Criminal Mutilation of the Human Body in Sweden—A Thirty-Year Medico-Legal and Forensic Psychiatric Study

    Volume 43, Issue 3 (May 1998)

    ISSN: 0022-1198

    CODEN: JFSOAD

    Published Online: 1 May 1998

    Page Count: 18


    Rajs, J
    Karolinska Institute, Stockholm,

    Lidberg, L
    University Hospital, Huddinge,

    Broberg, M
    University Hospital, Huddinge,

    Lundström, M
    Karolinska Institute, Stockholm,

    Lindquist, O
    Uppsala University, Uppsala,

    (Received 15 September 1997; accepted 27 October 1997)

    Abstract

    During the 30-year period 1961–1990, a total of 22 deaths with criminal mutilation/dismemberment of the human body were registered in Sweden. The mutilations occurred in time clusters, mostly during the summer and winter periods, and increased during the three decades, with incidence rates of 0.05, 0.1, and 0.125 per million inhabitants and year, respectively. Mutilation was noted 6.6 times more often in large urban areas than in the rest of Sweden. Defensive mutilation, in order to get rid of the corpse or make its identity more difficult, was noted in ten instances, aggressive mutilation following outrageous overkilling in four, offensive mutilation (lust murder) in seven, and necromanic mutilation in one instance. In the last-mentioned case the cause of death was natural, while all deaths in the first three groups were homicidal, or homicide was strongly suspected.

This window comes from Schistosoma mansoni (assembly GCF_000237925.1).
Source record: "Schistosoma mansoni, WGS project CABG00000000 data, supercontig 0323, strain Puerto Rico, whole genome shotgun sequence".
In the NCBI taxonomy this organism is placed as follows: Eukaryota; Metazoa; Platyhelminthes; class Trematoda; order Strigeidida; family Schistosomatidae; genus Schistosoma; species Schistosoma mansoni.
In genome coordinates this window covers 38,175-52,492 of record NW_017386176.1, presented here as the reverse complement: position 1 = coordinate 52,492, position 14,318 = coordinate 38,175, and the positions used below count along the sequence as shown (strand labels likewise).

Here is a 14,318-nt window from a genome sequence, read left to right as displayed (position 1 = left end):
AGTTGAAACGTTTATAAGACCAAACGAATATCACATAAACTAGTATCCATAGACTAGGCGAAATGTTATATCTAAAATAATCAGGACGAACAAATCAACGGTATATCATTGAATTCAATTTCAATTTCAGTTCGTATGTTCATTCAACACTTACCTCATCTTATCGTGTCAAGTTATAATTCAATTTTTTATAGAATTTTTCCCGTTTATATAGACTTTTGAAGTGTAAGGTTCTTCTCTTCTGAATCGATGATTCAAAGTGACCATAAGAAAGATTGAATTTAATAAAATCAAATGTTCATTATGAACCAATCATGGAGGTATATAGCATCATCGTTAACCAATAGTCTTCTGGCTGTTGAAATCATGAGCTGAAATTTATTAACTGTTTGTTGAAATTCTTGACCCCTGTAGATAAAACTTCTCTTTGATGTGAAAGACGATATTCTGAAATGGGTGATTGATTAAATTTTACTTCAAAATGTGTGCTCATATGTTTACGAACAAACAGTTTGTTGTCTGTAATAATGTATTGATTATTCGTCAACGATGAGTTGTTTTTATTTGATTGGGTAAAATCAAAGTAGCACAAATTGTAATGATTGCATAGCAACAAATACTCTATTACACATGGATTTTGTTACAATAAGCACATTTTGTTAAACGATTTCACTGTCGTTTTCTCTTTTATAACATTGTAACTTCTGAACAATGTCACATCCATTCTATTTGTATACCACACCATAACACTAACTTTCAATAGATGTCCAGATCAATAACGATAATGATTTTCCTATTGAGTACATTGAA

All perpetrators were males, in six instances assisted by other persons. In more than half of the cases the perpetrator's occupation was associated with application of anatomical knowledge, e.g., butcher, physician, veterinary assistant, or hunter. The perpetrators of the defensive and aggressive mutilations were mostly disorganized, i.e., alcoholics or drug users with previous psychiatric contacts and criminal histories, while the lust murderers were mostly organized, with a history of violent crimes (including the “serial killing” type), drug abuse and mental disorders with anxiety and schizophrenia, in that order to a diminishing degree. There were differences in mode of mutilation, depending on whether the mutilation was carried out by a layman, a butcher, or a physician. In only one case was the perpetrator convicted for the mutilation act itself; in the remaining instances the manslaughter, as a more serious crime, assimilated the mutilation. When the mutilation made it impossible to establish the cause of death, the perpetrators, despite strong circumstantial evidence indicating murder, were acquitted.


    Paper ID: JFS16183J

    DOI: 10.1520/JFS16183J

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    Title Criminal Mutilation of the Human Body in Sweden—A Thirty-Year Medico-Legal and Forensic Psychiatric Study
    Symposium , 0000-00-00
    Committee E30